What I learnt about buying in Thailand

With the exception of food, pretty much everything else you buy is open to negotiation. We were recommended to go with half of the initial offer price, but some people are natural negotiators…and some like me, aren’t. I did get into the swing of it though, to the extreme that I ended up walking away when I couldn’t get the lady down to 80 baht for a lovely owl for my mum-in-law. It was only when the family pointed out that I was arguing over the difference of less than 50p that I sheepishly went back and handed her the 100 baht she wanted.

At the Chatuchak weekend market in Bangkok, you can buy almost anything. From a puppy to a pineapple, a CD to a carved crocodile, a bag to a bath. It’s haphazardly organised into different sections (arts and crafts, clothing, household and food), some inside, some outside, but by the time you’ve wandered down one aisle you’re totally lost. It’s like making your way through a shopping maze in a sauna. It’s claimed to be the largest market in the world and certainly my boys hope they never have to go to anything larger, ever.

weekend market bustle   weekend market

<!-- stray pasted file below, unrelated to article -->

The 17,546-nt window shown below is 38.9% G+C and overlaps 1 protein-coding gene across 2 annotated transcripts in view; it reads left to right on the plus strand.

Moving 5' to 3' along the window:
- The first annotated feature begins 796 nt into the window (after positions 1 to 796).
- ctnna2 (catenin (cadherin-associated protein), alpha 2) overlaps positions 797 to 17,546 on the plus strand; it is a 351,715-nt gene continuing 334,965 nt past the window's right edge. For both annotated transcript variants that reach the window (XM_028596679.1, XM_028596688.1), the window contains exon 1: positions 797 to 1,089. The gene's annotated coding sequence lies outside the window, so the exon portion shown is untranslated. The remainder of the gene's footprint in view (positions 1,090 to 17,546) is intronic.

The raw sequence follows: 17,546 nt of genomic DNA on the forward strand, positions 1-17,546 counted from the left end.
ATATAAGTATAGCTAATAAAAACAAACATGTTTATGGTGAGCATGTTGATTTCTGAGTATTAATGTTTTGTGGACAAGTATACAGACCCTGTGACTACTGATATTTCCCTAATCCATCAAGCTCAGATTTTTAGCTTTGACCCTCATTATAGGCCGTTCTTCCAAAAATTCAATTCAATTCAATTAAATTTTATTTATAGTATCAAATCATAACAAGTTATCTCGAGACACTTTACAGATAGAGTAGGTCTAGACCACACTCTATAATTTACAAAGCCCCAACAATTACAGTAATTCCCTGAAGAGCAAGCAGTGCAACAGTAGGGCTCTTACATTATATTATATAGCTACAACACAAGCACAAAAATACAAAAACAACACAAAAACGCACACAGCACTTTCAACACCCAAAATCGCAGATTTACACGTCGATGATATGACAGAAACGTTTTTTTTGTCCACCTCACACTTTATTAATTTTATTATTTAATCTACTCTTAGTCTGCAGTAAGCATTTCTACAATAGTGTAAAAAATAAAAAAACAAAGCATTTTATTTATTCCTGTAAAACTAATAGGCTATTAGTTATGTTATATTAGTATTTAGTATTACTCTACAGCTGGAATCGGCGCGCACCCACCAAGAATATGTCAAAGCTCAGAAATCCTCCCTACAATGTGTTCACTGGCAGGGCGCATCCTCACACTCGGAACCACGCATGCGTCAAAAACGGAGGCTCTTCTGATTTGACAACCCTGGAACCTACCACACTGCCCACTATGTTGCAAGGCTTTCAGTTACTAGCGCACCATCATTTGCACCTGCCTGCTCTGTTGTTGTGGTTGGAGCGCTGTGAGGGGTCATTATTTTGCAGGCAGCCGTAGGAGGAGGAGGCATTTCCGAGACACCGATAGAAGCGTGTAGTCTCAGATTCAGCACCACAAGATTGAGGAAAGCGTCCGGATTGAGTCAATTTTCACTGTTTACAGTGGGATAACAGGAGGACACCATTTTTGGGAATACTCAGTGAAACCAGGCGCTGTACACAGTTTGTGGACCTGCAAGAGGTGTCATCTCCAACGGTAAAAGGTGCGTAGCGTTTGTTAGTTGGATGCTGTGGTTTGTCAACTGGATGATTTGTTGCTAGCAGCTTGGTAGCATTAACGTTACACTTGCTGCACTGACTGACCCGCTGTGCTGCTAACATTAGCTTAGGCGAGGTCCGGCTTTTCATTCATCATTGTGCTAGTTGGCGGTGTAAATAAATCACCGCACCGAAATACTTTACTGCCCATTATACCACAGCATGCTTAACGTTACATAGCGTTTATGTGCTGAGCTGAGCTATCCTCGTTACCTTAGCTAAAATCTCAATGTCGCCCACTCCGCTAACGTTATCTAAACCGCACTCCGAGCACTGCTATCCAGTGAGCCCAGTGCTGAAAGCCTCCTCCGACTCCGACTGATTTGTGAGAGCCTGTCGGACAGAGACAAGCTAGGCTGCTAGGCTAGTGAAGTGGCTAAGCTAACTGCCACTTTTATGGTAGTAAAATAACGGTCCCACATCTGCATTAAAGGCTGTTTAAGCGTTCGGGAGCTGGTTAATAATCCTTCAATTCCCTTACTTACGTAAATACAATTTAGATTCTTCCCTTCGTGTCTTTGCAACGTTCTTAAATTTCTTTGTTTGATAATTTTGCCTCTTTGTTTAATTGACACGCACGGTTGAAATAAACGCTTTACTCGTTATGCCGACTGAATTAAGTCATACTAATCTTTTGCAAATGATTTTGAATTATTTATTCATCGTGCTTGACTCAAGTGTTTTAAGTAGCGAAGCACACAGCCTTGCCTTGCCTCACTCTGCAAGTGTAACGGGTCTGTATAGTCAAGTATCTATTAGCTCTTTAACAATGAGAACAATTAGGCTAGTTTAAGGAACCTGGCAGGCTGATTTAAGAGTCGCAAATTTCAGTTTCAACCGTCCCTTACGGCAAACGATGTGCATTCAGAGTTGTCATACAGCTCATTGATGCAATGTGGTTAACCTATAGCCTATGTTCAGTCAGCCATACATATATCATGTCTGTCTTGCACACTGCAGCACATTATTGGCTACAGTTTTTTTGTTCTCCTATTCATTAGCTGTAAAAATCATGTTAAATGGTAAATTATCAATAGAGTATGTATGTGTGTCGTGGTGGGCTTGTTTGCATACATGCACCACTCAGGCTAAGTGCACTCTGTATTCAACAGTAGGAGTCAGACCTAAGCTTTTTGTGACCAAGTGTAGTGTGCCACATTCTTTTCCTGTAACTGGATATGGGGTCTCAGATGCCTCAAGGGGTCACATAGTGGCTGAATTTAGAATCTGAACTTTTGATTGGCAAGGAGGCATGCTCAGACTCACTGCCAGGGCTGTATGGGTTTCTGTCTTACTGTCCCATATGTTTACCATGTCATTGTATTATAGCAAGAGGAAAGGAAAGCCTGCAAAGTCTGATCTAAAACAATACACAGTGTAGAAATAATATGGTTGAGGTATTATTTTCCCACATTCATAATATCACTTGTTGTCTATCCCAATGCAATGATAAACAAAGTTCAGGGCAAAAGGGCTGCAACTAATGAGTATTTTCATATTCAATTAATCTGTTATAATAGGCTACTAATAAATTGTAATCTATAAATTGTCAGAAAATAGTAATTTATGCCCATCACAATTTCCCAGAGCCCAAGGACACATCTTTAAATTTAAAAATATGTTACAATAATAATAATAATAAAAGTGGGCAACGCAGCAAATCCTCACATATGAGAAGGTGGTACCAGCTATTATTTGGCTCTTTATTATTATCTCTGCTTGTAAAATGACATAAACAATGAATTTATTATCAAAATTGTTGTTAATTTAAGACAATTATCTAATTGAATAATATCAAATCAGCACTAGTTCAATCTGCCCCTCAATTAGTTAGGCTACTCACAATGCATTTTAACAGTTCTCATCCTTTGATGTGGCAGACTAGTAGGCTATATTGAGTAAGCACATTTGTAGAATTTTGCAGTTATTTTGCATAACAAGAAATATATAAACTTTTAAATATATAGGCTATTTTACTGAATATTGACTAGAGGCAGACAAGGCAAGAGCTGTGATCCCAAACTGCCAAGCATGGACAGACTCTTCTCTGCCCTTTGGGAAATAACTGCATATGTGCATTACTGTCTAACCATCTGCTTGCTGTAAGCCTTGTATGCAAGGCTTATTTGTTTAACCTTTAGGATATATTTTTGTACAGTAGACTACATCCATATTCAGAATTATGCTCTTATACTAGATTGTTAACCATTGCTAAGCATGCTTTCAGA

I couldn’t stop buying things that were pink. Shoes, necklaces, bags, blouses…I was like a moth to a flame. Then again, I think I also bought some things that were green, and blue and silver. And please forgive the photo of the book. I didn’t actually buy that in Thailand – but it is pink.

Shoes and bookHandbag and blousescarves

Elephants can become addictive. I started off buying one cute wooden elephant. How could I refuse? But then I thought it would be good to have a partner for it. Perhaps one with a bit of sparkle. After that, the hunt was on and no shop selling wooden elephants was left unturned. Even the boys started looking out for one, which is why we ended up making a second purchase rather larger than the first (second photo and no, he’s not got a bandage on his nose, that’s his wooden tusks!). He was so large that we had to ship him home. The cost of that, plus the duty we’ll have to pay and the fumigation was more the flipping elephant. And we’ve not heard a dicky bird from the shipping company since we came home.  But I have faith – and when he makes it to our house I’ll post a photo of him in situ.

Wooden elephant smallme and elephant

  • Lovely fabrics – and I do hope your elephant finds its way to you! And now I want a holiday in Thailand!